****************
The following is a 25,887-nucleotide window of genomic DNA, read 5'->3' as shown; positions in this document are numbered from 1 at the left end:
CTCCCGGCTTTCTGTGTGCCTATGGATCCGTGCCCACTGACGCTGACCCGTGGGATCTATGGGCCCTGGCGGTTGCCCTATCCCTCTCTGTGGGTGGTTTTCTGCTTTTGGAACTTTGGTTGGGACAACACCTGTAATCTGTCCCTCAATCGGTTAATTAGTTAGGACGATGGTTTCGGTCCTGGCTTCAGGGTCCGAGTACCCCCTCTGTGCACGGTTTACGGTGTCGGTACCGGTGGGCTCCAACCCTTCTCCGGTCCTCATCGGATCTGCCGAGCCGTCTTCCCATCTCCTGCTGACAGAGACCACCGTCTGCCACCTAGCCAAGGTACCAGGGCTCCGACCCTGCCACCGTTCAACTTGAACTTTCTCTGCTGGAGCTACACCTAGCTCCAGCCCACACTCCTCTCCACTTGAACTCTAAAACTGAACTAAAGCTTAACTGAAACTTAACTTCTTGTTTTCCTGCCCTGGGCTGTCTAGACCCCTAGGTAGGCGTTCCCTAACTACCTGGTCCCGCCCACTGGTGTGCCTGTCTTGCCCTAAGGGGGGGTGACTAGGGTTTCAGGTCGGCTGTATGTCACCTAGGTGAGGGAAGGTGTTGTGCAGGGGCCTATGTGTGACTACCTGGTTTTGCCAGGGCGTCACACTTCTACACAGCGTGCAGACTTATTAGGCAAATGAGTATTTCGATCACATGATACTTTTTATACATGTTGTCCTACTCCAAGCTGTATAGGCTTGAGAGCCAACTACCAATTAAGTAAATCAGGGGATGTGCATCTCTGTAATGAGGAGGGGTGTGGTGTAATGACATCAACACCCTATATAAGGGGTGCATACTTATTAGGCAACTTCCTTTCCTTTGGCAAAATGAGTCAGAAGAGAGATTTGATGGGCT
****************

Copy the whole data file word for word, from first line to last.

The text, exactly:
The following is a 25,887-nucleotide window of genomic DNA, read 5'->3' as shown; positions in this document are numbered from 1 at the left end:
CTCCCGGCTTTCTGTGTGCCTATGGATCCGTGCCCACTGACGCTGACCCGTGGGATCTATGGGCCCTGGCGGTTGCCCTATCCCTCTCTGTGGGTGGTTTTCTGCTTTTGGAACTTTGGTTGGGACAACACCTGTAATCTGTCCCTCAATCGGTTAATTAGTTAGGACGATGGTTTCGGTCCTGGCTTCAGGGTCCGAGTACCCCCTCTGTGCACGGTTTACGGTGTCGGTACCGGTGGGCTCCAACCCTTCTCCGGTCCTCATCGGATCTGCCGAGCCGTCTTCCCATCTCCTGCTGACAGAGACCACCGTCTGCCACCTAGCCAAGGTACCAGGGCTCCGACCCTGCCACCGTTCAACTTGAACTTTCTCTGCTGGAGCTACACCTAGCTCCAGCCCACACTCCTCTCCACTTGAACTCTAAAACTGAACTAAAGCTTAACTGAAACTTAACTTCTTGTTTTCCTGCCCTGGGCTGTCTAGACCCCTAGGTAGGCGTTCCCTAACTACCTGGTCCCGCCCACTGGTGTGCCTGTCTTGCCCTAAGGGGGGGTGACTAGGGTTTCAGGTCGGCTGTATGTCACCTAGGTGAGGGAAGGTGTTGTGCAGGGGCCTATGTGTGACTACCTGGTTTTGCCAGGGCGTCACACTTCTACACAGCGTGCAGACTTATTAGGCAAATGAGTATTTCGATCACATGATACTTTTTATACATGTTGTCCTACTCCAAGCTGTATAGGCTTGAGAGCCAACTACCAATTAAGTAAATCAGGGGATGTGCATCTCTGTAATGAGGAGGGGTGTGGTGTAATGACATCAACACCCTATATAAGGGGTGCATACTTATTAGGCAACTTCCTTTCCTTTGGCAAAATGAGTCAGAAGAGAGATTTGATGGGCT